The term “trickle down” economics is now almost a pejorative in itself. The idea that promoting growth and allowing people to be wealthy is a benefit to all is as fashionable as a mullet and a neon Swatch. Guardian economics editor Larry Elliot wrote recently that the theory has been disproven since 2008 by the growing gap between the super rich and the rest, citing Chistine Lagarde, Managing Director of the IMF presenting a report showing rising inequality, and the need to boost the incomes of the poor to achieve overall economic growth.
However the term “trickle down” economics is not a piece of right wing dogma from the 1980s. The term was first used by Democratic Presidential hopeful William Jennings Bryan in his 1896 campaign for the White House. Then as now the term was a straw man. Bryan believed that the state needed to intervene to raise the incomes of the poorest to drive economic growth. The term has occasionally been adopted by those in favour of the free market, but more generally through it’s history has been used by those arguing for state intervention.
As so often with the psuedo-science of economics it pays to Read more
On the one hand it seems unthinkable that the two parties often seen as the opposing poles of British politics could form a coalition government. On the other hand it seems to make perfect sense. There is precious little difference in terms of policy, ideology or integrity. Both parties seem to govern with the notion that everything would be fine if not for the public. Both have hemorrhaged membership in recent decades as they have ceased to be organs of democratic governance and become essentially vote brokers offering a veneer of legitimacy to a sort of disorganised corporatism.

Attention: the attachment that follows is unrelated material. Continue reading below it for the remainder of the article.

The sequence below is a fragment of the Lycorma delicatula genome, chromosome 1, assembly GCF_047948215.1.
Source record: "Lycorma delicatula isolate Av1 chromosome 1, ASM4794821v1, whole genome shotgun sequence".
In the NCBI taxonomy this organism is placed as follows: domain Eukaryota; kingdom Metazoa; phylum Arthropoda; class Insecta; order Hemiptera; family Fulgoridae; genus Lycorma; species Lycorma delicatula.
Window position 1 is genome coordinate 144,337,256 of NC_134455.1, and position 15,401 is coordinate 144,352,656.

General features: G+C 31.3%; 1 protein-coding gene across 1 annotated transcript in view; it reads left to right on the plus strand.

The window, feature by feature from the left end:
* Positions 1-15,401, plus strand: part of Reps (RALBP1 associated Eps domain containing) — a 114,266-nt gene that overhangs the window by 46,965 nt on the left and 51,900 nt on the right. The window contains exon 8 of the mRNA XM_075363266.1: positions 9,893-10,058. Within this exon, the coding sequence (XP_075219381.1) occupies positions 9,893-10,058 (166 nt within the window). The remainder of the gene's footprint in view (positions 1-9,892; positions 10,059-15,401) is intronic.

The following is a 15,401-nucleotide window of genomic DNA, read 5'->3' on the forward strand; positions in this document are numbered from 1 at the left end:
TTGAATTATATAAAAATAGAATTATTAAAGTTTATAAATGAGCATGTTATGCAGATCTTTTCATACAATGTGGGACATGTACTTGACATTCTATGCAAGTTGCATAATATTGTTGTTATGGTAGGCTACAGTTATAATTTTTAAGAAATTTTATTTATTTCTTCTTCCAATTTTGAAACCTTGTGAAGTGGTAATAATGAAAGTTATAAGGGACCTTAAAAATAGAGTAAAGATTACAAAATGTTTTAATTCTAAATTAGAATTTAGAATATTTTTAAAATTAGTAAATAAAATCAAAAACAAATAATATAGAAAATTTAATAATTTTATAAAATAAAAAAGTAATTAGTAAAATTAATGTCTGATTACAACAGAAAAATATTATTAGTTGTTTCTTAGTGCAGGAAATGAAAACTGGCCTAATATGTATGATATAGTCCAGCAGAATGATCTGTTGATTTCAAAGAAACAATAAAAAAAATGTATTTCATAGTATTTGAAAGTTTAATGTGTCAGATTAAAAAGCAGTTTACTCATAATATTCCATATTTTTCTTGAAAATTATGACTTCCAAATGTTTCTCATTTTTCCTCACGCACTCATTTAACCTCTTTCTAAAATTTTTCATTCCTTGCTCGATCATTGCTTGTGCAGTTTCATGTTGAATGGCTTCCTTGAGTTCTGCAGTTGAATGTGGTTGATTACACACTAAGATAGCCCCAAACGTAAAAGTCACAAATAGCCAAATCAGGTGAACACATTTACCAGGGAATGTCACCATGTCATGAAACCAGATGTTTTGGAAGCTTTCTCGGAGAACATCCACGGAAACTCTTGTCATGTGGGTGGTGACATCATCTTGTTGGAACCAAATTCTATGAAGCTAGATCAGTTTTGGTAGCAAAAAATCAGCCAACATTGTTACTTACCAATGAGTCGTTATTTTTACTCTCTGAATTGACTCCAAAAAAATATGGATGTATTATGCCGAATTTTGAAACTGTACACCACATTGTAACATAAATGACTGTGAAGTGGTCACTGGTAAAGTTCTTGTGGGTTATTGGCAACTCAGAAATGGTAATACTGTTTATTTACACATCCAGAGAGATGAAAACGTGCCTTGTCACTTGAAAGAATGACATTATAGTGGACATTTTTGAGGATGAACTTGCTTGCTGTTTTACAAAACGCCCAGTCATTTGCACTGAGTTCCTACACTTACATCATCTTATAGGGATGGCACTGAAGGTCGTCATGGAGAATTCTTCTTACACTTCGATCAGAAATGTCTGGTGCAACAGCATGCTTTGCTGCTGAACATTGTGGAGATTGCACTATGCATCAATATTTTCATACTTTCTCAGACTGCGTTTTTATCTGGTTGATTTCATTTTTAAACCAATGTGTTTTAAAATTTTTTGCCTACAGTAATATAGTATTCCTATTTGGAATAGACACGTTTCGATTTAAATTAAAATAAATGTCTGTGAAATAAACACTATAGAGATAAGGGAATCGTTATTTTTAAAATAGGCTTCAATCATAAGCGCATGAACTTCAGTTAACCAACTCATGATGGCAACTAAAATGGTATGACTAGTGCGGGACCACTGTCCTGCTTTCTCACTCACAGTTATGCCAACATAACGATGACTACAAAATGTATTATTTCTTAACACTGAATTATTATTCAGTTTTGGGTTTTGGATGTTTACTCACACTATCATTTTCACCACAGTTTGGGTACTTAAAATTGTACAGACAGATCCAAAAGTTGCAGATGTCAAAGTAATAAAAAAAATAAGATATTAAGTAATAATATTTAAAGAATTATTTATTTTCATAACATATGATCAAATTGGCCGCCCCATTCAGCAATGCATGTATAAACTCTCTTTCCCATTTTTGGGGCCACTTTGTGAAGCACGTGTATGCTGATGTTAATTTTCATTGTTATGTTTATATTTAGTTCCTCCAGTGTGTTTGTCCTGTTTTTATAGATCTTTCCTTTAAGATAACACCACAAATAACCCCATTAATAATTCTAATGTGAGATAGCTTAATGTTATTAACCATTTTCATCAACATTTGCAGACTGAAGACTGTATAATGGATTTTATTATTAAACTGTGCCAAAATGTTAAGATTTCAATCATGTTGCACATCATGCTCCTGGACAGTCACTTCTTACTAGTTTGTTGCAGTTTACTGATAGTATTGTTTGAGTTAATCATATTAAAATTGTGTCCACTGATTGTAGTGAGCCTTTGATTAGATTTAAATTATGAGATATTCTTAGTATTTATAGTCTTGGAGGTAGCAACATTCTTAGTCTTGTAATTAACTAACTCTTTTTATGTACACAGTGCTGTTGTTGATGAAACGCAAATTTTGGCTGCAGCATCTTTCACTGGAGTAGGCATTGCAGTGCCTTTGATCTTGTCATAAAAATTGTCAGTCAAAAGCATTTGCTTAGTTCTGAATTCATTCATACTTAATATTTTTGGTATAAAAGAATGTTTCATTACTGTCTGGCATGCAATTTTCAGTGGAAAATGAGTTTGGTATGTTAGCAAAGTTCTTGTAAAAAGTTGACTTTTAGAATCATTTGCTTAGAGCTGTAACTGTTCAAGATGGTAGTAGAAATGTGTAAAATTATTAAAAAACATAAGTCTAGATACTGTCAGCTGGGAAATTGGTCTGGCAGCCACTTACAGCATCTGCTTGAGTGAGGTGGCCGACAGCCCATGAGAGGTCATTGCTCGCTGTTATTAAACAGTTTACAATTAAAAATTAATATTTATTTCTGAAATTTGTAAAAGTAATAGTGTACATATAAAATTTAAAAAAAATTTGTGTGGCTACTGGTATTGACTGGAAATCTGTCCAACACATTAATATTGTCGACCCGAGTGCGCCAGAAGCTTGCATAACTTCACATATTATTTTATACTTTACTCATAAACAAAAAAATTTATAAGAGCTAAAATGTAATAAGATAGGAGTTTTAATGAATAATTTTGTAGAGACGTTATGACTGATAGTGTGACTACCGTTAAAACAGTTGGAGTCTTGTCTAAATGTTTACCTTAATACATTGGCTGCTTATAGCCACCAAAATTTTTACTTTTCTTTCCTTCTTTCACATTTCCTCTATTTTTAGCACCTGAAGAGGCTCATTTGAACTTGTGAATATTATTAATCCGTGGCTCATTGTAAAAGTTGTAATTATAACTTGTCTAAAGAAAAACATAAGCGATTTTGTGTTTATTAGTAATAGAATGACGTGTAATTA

The very idea of it seems the stuff of nightmares – the two parties who have presided over a century of often farcical decline teaming up to accelerate their programme of ruin. From the Tories’ misadventure in Suez to Labour’s humiliating panhandling to the IMF, by way of botched nationlisations, botched privatisations, a mountain of debt and and an ill judged foray into continental politics which has been an expensive disaster, to the near break up of the United Kingdom. The two main parties have little to recommend them besides keeping the other lot out. And indeed when you speak to people intending to vote for either of the two main parties, that’s the reason that seems to come up most often.
And you can see their point – a Labour government, spending and borrowing it’s way to bankruptcy, would be a disaster. Even as a more natural conservative voter I have no interest in seeing Cameron win an outright majority either, which he would use to fudge and fiddle a referendum, setting the cause back decades.
Why then, would I be quietly hoping that these two parties, unable to form a government alone, form a grand coalition and share government for the next parliament?